Type XXVII collagen at the transition of cartilage to bone during skeletogenesis

Rebecca Hjorten, Uwe Hansen, Robert A. Underwood, Helena E. Telfer, Russell J. Fernandes, Deborah Krakow, Eiman Sebald, Sebastian Wachsmann-Hogiu, Peter Bruckner, Robin Jacquet, William J. Landis, Peter H. Byers, James M. Pace

Research output: Contribution to journalArticlepeer-review

50 Scopus citations


COL27A1 is a member of the collagen fibrillar gene family and is expressed in cartilaginous tissues including the anlage of endochondral bone. To begin to understand its role in skeletogenesis, the temporospatial distributions of its RNA message and protein product, type XXVII collagen, were determined in developing human skeletal tissues. Laser capture microdissection and quantitative reverse-transcription polymerase chain reaction demonstrated that gene expression occurred throughout the growth plate and that it was higher in the resting and proliferative zones than in hypertrophic cartilage. Immunohistochemical analyses showed that type XXVII collagen was most evident in hypertrophic cartilage at the primary ossification center and at the growth plate and that it accumulated in the pericellular matrix. Synthesis of type XXVII collagen overlapped partly with that of type X collagen, a marker of chondrocyte hypertrophy, preceded the transition of cartilage to bone, and was associated with cartilage calcification. Immunogold electron microscopy of extracted ECM components from mouse growth plate showed that type XXVII collagen was a component of long non-banded fibrous structures, filamentous networks, and thin banded fibrils. The timing and location of synthesis suggest that type XXVII collagen plays a role during the calcification of cartilage and the transition of cartilage to bone.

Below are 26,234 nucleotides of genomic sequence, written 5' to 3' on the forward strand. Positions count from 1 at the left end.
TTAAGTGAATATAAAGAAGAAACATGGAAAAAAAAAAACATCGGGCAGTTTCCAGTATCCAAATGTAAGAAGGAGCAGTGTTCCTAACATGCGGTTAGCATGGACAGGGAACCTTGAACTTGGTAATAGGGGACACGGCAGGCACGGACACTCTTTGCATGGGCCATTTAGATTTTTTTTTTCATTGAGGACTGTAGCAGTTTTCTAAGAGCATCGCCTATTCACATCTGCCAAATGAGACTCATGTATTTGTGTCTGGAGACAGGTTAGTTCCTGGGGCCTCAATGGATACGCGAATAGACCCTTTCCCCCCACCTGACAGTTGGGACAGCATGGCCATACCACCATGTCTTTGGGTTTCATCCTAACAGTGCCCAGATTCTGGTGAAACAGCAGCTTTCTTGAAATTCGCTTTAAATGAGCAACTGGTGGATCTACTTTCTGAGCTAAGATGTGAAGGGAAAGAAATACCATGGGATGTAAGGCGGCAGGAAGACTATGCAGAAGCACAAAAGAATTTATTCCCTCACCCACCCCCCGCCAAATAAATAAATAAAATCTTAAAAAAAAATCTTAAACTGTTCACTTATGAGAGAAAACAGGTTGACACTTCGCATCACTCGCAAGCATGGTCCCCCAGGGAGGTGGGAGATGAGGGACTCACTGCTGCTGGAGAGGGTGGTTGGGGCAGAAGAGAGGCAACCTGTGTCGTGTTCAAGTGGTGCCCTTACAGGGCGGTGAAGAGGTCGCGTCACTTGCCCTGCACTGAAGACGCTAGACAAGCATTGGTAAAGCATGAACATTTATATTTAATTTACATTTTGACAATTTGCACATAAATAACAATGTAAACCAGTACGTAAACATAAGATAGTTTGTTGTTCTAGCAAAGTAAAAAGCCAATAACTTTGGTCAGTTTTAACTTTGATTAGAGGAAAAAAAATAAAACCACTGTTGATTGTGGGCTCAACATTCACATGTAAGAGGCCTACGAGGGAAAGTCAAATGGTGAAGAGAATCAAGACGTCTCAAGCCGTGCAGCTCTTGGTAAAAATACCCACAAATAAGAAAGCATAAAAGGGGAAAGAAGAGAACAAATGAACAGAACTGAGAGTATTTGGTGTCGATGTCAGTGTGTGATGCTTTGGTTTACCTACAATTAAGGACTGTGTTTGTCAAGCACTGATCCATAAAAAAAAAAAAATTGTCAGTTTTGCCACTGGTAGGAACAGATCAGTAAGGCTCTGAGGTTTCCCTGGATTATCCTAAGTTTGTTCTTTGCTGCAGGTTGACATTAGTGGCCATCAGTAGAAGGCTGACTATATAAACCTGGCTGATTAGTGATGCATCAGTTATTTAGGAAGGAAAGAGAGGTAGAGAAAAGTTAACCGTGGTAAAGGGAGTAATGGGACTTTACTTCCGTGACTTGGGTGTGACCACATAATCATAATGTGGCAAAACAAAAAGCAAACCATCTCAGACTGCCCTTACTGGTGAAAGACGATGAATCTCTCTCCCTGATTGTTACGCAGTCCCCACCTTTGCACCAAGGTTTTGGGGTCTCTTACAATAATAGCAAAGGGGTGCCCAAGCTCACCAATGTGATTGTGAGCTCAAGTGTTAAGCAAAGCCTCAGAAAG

Original languageEnglish (US)
Pages (from-to)535-542
Number of pages8
Issue number4
StatePublished - Oct 2007


  • Bone
  • Cartilage
  • Chondrocyte
  • COL27A1
  • Endochondral
  • Growth plate
  • Skeletogenesis
  • Type XXVII collagen

ASJC Scopus subject areas

  • Physiology
  • Hematology


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